TV reports showed people being kicked and aggressively dragged away from polling stations. Some police officers were seen firing rubber bullets, hitting people with batons and pulling women by their hair.
More than 900 people were hurt, including 33 police officers.
The violent methods used to stop people from voting made a lot of people very angry.
The national Spanish government's representative in Catalonia apologised to those who were injured.
Since the vote on 1 October, there have been protests by people on both sides of the argument about what has happened.
A little more than a week after the vote happened, Carles Puigdemont signed a declaration of independence but he paused it taking effect so he could talk to the Spanish government to try to sort out the situation.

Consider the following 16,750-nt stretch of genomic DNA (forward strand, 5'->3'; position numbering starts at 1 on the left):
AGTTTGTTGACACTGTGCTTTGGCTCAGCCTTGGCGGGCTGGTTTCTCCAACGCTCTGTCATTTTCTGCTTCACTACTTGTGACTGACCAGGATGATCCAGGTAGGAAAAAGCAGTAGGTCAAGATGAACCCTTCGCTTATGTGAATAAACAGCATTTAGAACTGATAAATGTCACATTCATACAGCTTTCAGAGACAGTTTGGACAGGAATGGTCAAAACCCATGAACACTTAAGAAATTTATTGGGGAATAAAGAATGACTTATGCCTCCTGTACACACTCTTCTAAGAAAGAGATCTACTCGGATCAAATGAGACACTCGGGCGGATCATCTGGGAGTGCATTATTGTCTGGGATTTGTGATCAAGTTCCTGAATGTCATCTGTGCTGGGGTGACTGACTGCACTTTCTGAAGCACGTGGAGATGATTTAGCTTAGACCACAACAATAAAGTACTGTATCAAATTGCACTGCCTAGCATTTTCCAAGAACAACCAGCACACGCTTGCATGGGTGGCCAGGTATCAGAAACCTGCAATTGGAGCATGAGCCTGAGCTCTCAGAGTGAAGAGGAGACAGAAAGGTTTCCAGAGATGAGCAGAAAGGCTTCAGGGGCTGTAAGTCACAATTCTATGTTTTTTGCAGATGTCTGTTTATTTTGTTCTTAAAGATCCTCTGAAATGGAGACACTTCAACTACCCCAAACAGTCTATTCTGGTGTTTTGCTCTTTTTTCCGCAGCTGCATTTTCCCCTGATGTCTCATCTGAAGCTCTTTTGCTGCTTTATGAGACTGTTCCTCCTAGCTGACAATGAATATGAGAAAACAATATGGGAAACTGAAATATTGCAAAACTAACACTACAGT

But the Spanish government said it would trigger Article 155 of the constitution. Article 155 gives permission for the Spanish government to take over from the Catalan government.
In response, the Catalonian Parliament held a vote and declared independence.
Thousands celebrated the declaration of independence on the streets of Barcelona, Catalonia's capital.
There were also demonstrations with protesters in Barcelona waving Spanish flags and saying that they wanted to stay part of Spain.
On 27 October, the Spanish government stripped Catalonia of its special powers and took charge of its government.
They fired Catalan leaders and also took control of Catalonia's police.
The Spanish Prime Minister, Mariano Rajoy called for regional elections in December in the hope of ending the crisis..
On 21 December the independence parties won a narrow majority in a Catalan election. Independence still remains a possibility.